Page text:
2020 is an important year because of elections, but also because the federal government will undergo a decennial census. The census is not just an exercise in bean counting. The framers of the Constitution intended for it to be an important form of political empowerment of the people over government. Mandated under Article 1, Section 2 of the U.S. Constitution, the Census provides data necessary to appoint representatives among the states for the House of Representatives and to redistrict legislative districts. After the Census is released, state governments redraw district lines to apportion voters into equally populous districts. Redistricting is the process by which Congressional and State Legislative maps are drawn and passed. Whichever party controls a state legislature after the 2020 elections will be able to redraw district lines based on data from the 2020 census.

Gerrymandering is the practice of drawing electoral district boundaries in such a way that one party gains an unfair advantage over the opposing party. With increasing access to voting data, predicting how individuals will vote has become much easier, allowing politicians to more easily gerrymander districts in their favor. After the 2010 elections and census, Republicans gained more power in state legislatures. Lawmakers in both Democratic- and Republican-controlled states have been accused of gerrymandering, but since 2010, most changes have benefited Republicans as more Republican-controlled legislatures have redrawn election maps to fill certain districts with more Republican voters. Opponents of gerrymandering argue that it disenfranchises minority voters and undermines democratic elections.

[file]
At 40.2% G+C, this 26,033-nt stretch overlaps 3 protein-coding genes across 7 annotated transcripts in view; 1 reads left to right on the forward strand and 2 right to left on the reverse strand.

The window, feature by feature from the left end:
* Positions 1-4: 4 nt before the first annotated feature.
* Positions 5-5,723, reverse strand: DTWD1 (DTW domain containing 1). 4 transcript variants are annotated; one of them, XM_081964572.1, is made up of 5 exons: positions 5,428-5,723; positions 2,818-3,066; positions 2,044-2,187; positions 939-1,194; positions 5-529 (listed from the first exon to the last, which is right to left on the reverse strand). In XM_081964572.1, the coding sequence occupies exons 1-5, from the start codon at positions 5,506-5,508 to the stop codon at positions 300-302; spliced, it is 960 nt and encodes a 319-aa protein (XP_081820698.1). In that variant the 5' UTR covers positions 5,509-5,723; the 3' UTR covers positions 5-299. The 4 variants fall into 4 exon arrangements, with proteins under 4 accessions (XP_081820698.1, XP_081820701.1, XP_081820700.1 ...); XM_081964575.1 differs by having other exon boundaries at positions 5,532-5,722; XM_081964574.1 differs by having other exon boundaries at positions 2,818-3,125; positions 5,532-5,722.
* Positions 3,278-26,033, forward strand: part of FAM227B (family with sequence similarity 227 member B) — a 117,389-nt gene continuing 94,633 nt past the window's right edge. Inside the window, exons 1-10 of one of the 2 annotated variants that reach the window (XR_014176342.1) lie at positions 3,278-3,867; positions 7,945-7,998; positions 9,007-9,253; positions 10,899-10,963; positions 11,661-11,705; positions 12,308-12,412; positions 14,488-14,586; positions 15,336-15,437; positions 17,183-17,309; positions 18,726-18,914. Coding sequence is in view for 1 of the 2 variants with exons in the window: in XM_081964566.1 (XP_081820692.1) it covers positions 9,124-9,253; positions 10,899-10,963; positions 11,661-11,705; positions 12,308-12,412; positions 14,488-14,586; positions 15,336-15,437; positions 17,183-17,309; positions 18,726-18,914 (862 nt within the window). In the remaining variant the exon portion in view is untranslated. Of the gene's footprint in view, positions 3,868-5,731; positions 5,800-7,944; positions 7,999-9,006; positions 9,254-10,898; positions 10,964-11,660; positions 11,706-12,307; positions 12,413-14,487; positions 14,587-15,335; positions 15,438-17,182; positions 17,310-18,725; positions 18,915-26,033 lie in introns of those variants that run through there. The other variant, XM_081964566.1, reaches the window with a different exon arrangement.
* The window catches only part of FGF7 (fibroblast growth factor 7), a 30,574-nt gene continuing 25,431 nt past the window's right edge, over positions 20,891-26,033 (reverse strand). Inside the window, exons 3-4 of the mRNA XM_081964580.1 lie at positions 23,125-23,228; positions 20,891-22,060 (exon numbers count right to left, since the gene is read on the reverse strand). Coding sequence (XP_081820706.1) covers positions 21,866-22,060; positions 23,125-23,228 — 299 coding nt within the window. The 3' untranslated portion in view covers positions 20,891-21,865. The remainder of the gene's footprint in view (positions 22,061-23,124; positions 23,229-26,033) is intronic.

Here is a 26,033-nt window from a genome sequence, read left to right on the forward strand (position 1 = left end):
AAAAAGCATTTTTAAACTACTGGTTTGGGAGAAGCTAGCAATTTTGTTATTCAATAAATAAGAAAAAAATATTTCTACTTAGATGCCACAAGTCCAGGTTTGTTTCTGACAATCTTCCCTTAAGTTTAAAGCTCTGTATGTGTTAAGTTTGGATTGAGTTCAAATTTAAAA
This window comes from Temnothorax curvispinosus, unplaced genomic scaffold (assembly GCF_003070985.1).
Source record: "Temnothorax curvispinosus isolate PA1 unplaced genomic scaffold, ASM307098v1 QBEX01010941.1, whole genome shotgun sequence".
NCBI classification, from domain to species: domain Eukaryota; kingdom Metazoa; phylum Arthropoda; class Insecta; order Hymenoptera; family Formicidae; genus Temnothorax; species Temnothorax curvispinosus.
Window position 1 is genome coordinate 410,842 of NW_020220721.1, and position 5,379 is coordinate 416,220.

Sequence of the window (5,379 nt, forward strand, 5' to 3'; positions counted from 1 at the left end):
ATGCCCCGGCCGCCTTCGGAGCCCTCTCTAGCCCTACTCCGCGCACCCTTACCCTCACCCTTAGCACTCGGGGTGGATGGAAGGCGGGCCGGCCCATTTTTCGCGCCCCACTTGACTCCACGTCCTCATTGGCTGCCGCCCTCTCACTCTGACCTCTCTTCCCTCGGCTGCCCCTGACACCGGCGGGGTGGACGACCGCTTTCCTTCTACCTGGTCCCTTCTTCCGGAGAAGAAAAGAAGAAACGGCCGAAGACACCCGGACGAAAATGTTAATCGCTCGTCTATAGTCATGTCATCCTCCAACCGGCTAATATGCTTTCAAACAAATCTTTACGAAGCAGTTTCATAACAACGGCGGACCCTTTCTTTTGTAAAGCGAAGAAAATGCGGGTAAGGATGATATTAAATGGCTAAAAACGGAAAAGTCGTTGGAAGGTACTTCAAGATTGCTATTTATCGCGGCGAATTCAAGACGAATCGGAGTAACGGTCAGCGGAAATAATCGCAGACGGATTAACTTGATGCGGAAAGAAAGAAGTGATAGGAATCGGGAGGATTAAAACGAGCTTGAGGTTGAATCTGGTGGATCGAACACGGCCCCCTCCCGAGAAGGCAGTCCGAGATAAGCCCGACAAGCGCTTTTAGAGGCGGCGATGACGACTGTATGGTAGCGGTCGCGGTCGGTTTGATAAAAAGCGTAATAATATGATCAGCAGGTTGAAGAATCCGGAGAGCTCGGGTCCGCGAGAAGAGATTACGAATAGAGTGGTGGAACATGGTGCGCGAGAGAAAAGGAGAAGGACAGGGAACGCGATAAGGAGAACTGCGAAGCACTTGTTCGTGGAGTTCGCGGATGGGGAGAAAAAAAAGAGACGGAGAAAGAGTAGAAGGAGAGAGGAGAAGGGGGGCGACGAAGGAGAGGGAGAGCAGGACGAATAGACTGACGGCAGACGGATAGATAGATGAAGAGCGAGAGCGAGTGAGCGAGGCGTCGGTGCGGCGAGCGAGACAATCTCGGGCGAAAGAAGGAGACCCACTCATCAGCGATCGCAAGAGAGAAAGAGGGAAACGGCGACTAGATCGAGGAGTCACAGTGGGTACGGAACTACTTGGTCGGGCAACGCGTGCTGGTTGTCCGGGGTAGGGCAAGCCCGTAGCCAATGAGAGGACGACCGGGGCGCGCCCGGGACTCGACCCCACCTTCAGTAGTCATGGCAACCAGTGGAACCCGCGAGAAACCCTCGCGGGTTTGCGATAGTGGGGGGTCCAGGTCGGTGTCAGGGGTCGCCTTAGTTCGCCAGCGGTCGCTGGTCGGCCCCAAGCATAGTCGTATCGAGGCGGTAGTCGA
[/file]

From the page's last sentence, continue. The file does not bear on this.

In a June 2019 ruling, the Supreme Court decided in Rucho et al. v. Common Cause et al. that federal courts cannot determine whether election maps are too partisan, raising the stakes for the 2020 elections and the census. In its 5-4 ruling, the court found that the power to address partisan gerrymandering likes with Congress, not the courts. Since Congress has had little appetite for imposing restrictions on redistricting, gerrymandering will likely continue unless lawmakers who oppose the practice make meaningful gains at the state level. The ruling also means that both Republicans and Democrats are unlikely to face a legal challenge in the highest courts if they draw gerrymandered districts. One-party rule in many states will be left without any checks and balances, and undermine the democratic norm that each vote should count equally.

One of the most important implications of gerrymandering is that it can contribute to reducing the competitiveness of elections. According to FairVote, a nonpartisan group that monitors election reform, of the 435 congressional districts across the U.S. in 2010, 70 were rated as having a competitive partisan balance. By 2011, the number of competitive districts was down to 53, and by 2018 there were only 24 true competitive districts. (Research has also shown that other factors, including self-segregation based on political ideology, could also be contributing to the decline in competitive districts.)

To draw attention to how gerrymandering contributes to political dysfunction, one creative mind made a font typeface out of the some of the most absurdly shaped congressional districts. Ugly Gerry font’s letters are identifiable as a letter in the alphabet to the point where you could probably write a letter to your congressperson and have them be able to understand it (see screenshot to left produced by us).

What can you do? Ask your representatives in Congress and state politics to support redistricting reform and be sure to fill out and submit the 2020 Census.

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